ARTHUR DE Graauw: "Pilots feel the simulator is not real"
We did an interesting interview with Arthur while we were all in Panama for the General Meeting of the International Maritime Pilots’ Association, where he presented Port Revel. Here is a transcript of our interview:
The Port Revel Shiphandling Training Centre is a French maritime pilotage school that trains pilots, masters and officers on large ships such as supertankers, container ships, LNG carriers and cruise ships. The facility uses 1:25 scale manned models on a man-made lake designed to simulate natural conditions including harbours, canals and open seas. It was the first such facility in the world. The Centre was created in 1967 near Grenoble (France) by Laboratoire Dauphinois d’Hydraulique (later called SOGREAH, now ARTELIA).We interviewed Mr Arthur de Graauw, the Director of Port Revel. Arthur is an enthusiastic person, whose other interests include archaeology and research on ancient ports. He shares his findings on the website www.AncientPortsAntiques.com. We did an interesting interview with Arthur while we were all in Panama for the General Meeting of the International Maritime Pilots’ Association, where he presented Port Revel. Here is a transcript of our interview:
SeaNews: Dear Mr. de Graauw, would you please introduce yourself to us?
Arthur de Graauw: I became the director of Port Revel in 2002, so it has now been 12 years. I am a coastal engineer. I was born in Holland but I have lived in France for many years. As a coastal engineer, I have been involved in designing ports and working with scale models all my life. My management asked me to take charge of Port Revel, which also uses scale models.
SeaNews: Would you please tell us about Port Revel?
Arthur de Graauw: Port Revel was created in 1967. It was the first center of its kind, when trying to solve problems faced by Esso. At that time the company had many ships in the order of 40,000/ 50,000 deadweight tons, and it was about to invest in much larger ships of 200,000 DWT. Back then there were no computer simulators, and they came to us and asked if we could help. We said: “We don’t know, but let’s try”. We were very successful and they trained all their pilots and captains with us. At the end of this training, in 1970, my company took over the center and we are still here today doing the same thing. Our purpose is to provide training in shiphandling and maneuvering. We started with captains, and later on, in the 1990s, were discovered by pilots. Now, 80 to 85% of our customers are pilots.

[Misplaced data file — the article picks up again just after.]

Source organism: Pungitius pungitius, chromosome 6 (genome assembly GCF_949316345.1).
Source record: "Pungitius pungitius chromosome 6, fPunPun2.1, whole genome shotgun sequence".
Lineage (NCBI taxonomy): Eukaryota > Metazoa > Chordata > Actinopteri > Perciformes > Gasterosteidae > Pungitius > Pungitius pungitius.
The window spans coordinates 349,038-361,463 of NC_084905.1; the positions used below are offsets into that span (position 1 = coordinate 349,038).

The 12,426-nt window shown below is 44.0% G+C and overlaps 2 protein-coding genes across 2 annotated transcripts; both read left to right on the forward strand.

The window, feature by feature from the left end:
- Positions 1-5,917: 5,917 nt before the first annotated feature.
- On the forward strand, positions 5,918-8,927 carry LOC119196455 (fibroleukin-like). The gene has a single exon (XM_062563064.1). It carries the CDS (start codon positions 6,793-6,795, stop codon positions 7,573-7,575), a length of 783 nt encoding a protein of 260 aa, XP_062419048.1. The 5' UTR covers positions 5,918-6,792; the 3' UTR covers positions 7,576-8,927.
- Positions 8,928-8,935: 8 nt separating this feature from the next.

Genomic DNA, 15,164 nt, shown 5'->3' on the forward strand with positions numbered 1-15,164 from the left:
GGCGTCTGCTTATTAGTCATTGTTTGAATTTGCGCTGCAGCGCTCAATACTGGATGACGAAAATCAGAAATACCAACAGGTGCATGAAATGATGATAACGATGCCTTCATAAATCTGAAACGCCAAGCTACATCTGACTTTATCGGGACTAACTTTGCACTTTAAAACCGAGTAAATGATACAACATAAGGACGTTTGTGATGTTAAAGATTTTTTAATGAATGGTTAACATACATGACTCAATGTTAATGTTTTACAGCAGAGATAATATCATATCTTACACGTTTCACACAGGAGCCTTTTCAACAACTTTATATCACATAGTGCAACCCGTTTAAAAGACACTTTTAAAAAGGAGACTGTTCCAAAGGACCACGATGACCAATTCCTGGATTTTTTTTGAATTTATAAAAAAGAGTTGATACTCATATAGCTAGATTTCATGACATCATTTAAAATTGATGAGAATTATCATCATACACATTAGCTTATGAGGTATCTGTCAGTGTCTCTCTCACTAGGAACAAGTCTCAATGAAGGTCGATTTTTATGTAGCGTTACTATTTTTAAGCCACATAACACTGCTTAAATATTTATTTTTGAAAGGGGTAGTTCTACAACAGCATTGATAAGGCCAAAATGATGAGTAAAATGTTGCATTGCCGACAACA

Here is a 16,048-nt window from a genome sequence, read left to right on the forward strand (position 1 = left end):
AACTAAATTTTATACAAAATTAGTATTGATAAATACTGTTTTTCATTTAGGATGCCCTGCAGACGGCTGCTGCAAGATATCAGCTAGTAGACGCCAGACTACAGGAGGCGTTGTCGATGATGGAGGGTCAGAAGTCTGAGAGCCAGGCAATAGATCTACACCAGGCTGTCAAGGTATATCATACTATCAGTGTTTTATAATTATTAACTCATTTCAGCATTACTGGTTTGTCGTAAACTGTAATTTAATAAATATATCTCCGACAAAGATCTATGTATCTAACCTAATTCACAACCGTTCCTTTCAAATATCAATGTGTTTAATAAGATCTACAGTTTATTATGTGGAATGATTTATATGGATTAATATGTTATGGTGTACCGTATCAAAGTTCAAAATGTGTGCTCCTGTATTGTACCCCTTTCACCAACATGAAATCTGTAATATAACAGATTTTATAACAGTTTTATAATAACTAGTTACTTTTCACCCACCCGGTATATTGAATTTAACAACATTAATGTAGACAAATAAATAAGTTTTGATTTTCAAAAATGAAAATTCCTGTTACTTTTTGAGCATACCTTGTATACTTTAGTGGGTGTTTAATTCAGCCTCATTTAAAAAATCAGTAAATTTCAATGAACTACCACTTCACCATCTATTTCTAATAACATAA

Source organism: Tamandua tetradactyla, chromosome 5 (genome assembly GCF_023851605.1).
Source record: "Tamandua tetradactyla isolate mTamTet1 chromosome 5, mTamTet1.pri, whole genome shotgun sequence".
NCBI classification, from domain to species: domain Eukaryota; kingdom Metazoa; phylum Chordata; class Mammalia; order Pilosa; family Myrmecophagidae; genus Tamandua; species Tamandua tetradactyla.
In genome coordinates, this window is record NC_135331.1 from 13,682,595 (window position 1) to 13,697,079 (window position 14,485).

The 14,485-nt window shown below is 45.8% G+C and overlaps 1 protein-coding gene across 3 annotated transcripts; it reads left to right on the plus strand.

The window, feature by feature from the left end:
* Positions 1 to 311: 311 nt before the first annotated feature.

SeaNews: So you train pilots, captains etc. Who are the clients who send their captains to you? Companies, schools, government establishments from all over the world?
Arthur de Graauw: As you know, maritime pilots are organized in different ways around the world. Some pilot organizations are public, some are private, and some are the kinds of private organizations that we have in France and the USA. But some pilot organizations are completely public, as in Denmark and Norway. Our usual clients are pilot associations who want to send their members to us.
SeaNews: Who are your other clients, in addition to pilots?
Arthur de Graauw: Ship owners.
SeaNews: What type of programs do you specialize in?
Arthur de Graauw: Well, the shiphandling course is usually a 5-day course, and we train pilots in all aspects of shiphandling such as turning, stopping, docking, and the use of tugs. We use 1:25 scale models. The pilots sit on board the models, with two people on one ship. One will give the orders, as pilots usually do, and the other one will be the helmsman executing the orders. After completing an exercise they switch round, so each pilot will do the exercise twice – once as a pilot giving orders and once as a helmsman carrying them out.
SeaNews: Are you busy all year round?
Arthur de Graauw: We open in early April. As we are situated in the mountains near Grenoble, the winter is quite cold and the lake freezes, so we close in October. In the winter we have a lot of work to do repairing the ships, because minor accidents occur during the training courses.